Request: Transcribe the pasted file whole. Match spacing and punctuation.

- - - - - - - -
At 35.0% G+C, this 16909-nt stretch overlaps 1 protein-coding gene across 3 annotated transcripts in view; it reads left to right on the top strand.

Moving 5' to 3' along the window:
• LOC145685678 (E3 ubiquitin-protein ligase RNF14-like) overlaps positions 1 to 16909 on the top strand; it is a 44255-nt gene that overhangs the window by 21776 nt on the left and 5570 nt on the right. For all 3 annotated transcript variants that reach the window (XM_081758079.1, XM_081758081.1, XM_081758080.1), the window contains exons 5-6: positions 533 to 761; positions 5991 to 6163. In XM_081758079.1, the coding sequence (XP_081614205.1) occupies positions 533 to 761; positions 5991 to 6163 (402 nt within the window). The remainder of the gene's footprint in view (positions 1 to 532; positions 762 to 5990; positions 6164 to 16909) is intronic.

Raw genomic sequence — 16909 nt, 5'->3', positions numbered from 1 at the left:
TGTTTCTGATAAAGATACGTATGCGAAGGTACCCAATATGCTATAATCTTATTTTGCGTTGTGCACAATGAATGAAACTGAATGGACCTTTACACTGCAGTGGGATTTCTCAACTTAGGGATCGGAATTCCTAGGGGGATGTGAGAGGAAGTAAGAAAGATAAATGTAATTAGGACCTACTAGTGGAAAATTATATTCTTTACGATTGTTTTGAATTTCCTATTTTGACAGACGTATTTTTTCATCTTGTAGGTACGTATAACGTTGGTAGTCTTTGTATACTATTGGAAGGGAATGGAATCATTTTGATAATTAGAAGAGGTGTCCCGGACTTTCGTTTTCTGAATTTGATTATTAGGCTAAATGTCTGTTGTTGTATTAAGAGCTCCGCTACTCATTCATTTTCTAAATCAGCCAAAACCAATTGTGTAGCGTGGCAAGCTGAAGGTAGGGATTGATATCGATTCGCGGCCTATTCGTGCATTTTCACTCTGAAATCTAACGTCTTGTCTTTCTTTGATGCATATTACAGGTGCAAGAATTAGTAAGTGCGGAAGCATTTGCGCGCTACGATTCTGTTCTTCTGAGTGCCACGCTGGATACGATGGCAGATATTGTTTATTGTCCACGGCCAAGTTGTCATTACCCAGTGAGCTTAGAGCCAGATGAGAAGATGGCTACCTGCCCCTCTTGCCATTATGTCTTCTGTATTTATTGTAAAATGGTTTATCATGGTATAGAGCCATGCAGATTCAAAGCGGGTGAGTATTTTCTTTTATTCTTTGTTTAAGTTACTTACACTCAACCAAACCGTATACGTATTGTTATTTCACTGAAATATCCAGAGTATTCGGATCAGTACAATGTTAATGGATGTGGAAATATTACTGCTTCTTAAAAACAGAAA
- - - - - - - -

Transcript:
At 35.0% G+C, this 16909-nt stretch overlaps 1 protein-coding gene across 3 annotated transcripts in view; it reads left to right on the top strand.

Moving 5' to 3' along the window:
• LOC145685678 (E3 ubiquitin-protein ligase RNF14-like) overlaps positions 1 to 16909 on the top strand; it is a 44255-nt gene that overhangs the window by 21776 nt on the left and 5570 nt on the right. For all 3 annotated transcript variants that reach the window (XM_081758079.1, XM_081758081.1, XM_081758080.1), the window contains exons 5-6: positions 533 to 761; positions 5991 to 6163. In XM_081758079.1, the coding sequence (XP_081614205.1) occupies positions 533 to 761; positions 5991 to 6163 (402 nt within the window). The remainder of the gene's footprint in view (positions 1 to 532; positions 762 to 5990; positions 6164 to 16909) is intronic.

Raw genomic sequence — 16909 nt, 5'->3', positions numbered from 1 at the left:
TGTTTCTGATAAAGATACGTATGCGAAGGTACCCAATATGCTATAATCTTATTTTGCGTTGTGCACAATGAATGAAACTGAATGGACCTTTACACTGCAGTGGGATTTCTCAACTTAGGGATCGGAATTCCTAGGGGGATGTGAGAGGAAGTAAGAAAGATAAATGTAATTAGGACCTACTAGTGGAAAATTATATTCTTTACGATTGTTTTGAATTTCCTATTTTGACAGACGTATTTTTTCATCTTGTAGGTACGTATAACGTTGGTAGTCTTTGTATACTATTGGAAGGGAATGGAATCATTTTGATAATTAGAAGAGGTGTCCCGGACTTTCGTTTTCTGAATTTGATTATTAGGCTAAATGTCTGTTGTTGTATTAAGAGCTCCGCTACTCATTCATTTTCTAAATCAGCCAAAACCAATTGTGTAGCGTGGCAAGCTGAAGGTAGGGATTGATATCGATTCGCGGCCTATTCGTGCATTTTCACTCTGAAATCTAACGTCTTGTCTTTCTTTGATGCATATTACAGGTGCAAGAATTAGTAAGTGCGGAAGCATTTGCGCGCTACGATTCTGTTCTTCTGAGTGCCACGCTGGATACGATGGCAGATATTGTTTATTGTCCACGGCCAAGTTGTCATTACCCAGTGAGCTTAGAGCCAGATGAGAAGATGGCTACCTGCCCCTCTTGCCATTATGTCTTCTGTATTTATTGTAAAATGGTTTATCATGGTATAGAGCCATGCAGATTCAAAGCGGGTGAGTATTTTCTTTTATTCTTTGTTTAAGTTACTTACACTCAACCAAACCGTATACGTATTGTTATTTCACTGAAATATCCAGAGTATTCGGATCAGTACAATGTTAATGGATGTGGAAATATTACTGCTTCTTAAAAACAGAAA